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  • The choir without vocal cords
    Doctor Thomas Moors has understood the power of the voice since he was part of a boys' choir in Belgium. He took that knowledge with him into his career and now specialises in ears, nose and throat. And now he has done what some thought impossible - formed a choir for people in the UK who have had their voice boxes surgically removed, mostly because of throat cancer, through an operation called a laryngectomy. We also hear the stories of Shout at Cancer choir members Sara Bowden-Evans and Ian Bradshaw, and we meet award-winning American filmmaker Bill Brummel, who has also had a laryngectomy, and has made a documentary about the choir called Can you hear my voice? This programme was originally broadcast in March 2020. Get in touch: [email protected] Presenter: Mariana Des Forges Producer: Deiniol Buxton and Thomas Harding Assinder Picture: The Shout at Cancer choir Credit: Bill Brummel Productions
  • The bionic gloves that brought music back to me
    For many years, acclaimed Brazilian pianist Joao Carlos Martins graced the world's most famous concert halls, performing as a pianist and celebrated interpreter of Johann Sebastian Bach's music. He'd studied the piano since he was eight years old, and by the age of 21 had made his debut at the Carnegie Hall in New York sponsored by Eleanor Roosevelt. His career was going well until a series of health issues and injuries meant he couldn't fully play anymore. It started with a neurological condition called focal dystonia, which caused spasms in his hands. Then a soccer injury damaged a nerve in his arm, and in 1995 he was attacked by a mugger who hit him over the head, injuring his brain. Although he had over 20 operations, the dexterity in his hands was severely impeded and he was restricted to playing with just three fingers. He went on to become a celebrated conductor, but it looked like his professional piano playing was over. That was until Brazilian designer Ubiratan Bizarro Costa created a special pair of 'bionic' gloves for him. Now aged 81, they help Joao move all of his fingers more freely, reuniting him with the pieces and music he loves. Get in touch: [email protected] Presenter: Mobeen Azhar Producer: Katy Takatsuki (Photo: Joao Carlos Martins wearing his bionic gloves. Credit: Miguel Schincariol/AFP via Getty Images)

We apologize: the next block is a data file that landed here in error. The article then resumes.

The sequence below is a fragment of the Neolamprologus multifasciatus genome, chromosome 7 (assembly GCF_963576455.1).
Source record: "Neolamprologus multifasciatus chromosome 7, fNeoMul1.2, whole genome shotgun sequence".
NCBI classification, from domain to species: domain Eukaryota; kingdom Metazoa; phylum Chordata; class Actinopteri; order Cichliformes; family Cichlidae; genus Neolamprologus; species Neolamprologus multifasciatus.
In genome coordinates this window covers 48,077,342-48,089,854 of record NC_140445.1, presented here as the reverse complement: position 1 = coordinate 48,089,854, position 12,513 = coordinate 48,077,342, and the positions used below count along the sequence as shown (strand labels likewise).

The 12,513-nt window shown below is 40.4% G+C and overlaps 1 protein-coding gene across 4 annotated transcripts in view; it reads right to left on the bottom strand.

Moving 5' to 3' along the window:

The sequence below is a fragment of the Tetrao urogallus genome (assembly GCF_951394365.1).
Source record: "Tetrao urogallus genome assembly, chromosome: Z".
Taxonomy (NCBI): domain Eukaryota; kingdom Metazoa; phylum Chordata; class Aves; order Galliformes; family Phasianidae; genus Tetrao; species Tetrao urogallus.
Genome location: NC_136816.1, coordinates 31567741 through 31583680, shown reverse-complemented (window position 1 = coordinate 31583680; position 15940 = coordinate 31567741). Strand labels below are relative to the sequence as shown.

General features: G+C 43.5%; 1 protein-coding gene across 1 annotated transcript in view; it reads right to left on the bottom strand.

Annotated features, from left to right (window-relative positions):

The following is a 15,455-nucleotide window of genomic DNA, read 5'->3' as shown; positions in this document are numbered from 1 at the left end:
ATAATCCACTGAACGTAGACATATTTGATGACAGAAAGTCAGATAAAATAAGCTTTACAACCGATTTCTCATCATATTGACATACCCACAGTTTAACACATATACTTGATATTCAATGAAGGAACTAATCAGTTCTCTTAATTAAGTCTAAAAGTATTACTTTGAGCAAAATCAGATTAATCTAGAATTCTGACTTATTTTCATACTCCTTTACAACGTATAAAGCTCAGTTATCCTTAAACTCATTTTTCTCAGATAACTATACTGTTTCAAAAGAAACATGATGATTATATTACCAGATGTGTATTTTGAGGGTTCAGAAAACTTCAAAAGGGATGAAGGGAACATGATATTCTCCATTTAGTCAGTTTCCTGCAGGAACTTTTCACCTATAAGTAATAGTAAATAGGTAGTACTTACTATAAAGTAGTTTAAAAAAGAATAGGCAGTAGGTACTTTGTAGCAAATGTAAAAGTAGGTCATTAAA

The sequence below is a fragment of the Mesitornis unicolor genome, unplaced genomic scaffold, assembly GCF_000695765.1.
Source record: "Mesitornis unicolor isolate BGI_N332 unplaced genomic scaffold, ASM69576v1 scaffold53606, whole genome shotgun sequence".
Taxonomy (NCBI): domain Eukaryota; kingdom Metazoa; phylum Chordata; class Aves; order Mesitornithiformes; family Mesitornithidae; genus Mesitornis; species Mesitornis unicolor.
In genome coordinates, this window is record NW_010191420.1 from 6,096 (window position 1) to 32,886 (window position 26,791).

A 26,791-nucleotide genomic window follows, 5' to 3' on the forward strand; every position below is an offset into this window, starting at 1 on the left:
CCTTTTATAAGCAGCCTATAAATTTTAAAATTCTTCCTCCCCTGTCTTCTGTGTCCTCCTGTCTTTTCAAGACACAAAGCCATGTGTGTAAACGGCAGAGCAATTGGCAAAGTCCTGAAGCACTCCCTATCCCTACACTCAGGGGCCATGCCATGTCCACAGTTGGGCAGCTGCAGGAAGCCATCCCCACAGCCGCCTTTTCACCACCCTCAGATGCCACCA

• My anonymous teen story became a playground sensation
    In 2005, when London schoolgirl Jade LB was just 13, she got a computer for her birthday and began writing a fictional story on it – the sometimes raunchy, sometimes disturbing adventures of a 17-year-old girl called Keisha. Written in a mixture of text language, slang and patois, the story became legendary and was passed around playgrounds all over London. But when she first put it online with a promise to post a new chapter every two weeks, Jade had no idea of the impact it would have, or how Keisha would shape her life for years to come. Get in touch: [email protected] Presenter: Mobeen Azhar Producer: Laura Thomas (Photo: Jade LB. Credit: Stuart Simpson)
  • Matt Goss: Life and loss in a superstar boy band
    In the late 80s, the British group Bros was one of the most successful pop acts in the world. Made up of lead singer Matt Goss, his twin brother Luke, and childhood friend Craig Logan, Bros quickly achieved multi-platinum selling albums and legions of adoring fans. But behind the scenes not everything was as it seemed. By 1992 the band had collapsed, and the relationship between the brothers never fully recovered. Matt tells Mobeen Azhar how the split affected his mental health, and how he eventually made his way back to music. His new album is called The Beautiful Unknown. Get in touch: [email protected] Presenter: Mobeen Azhar Producer: Rebecca Vincent (Photo: Matt Goss of Bros performs at Brixton Academy, London in 2019. Credit: Jim Dyson/Getty Images)
  • The Jewish prisoner, the treasure hunters and the secret diary
    A few years ago, Menachem Kaiser went to Poland to uncover his family history. All he knew was that his grandfather survived the Holocaust but the rest of his relatives were killed. In search of his family’s lost home, Menachem met a group of treasure hunters who led him to a secret diary and the story of the Nazi’s mysterious underground city, Project Riese. Menachem Kaiser’s book is called Plunder: A memoir of family property and stolen Nazi treasure. Presenter: Mobeen Azhar Producer: Maryam Maruf The excerpts from Abraham Kajzer's book are read by Martin Esposito Get in touch: [email protected] (Photo: One of the underground tunnels in Project Riese. Credit: Janek Skarzynski/AFP via Getty Images)

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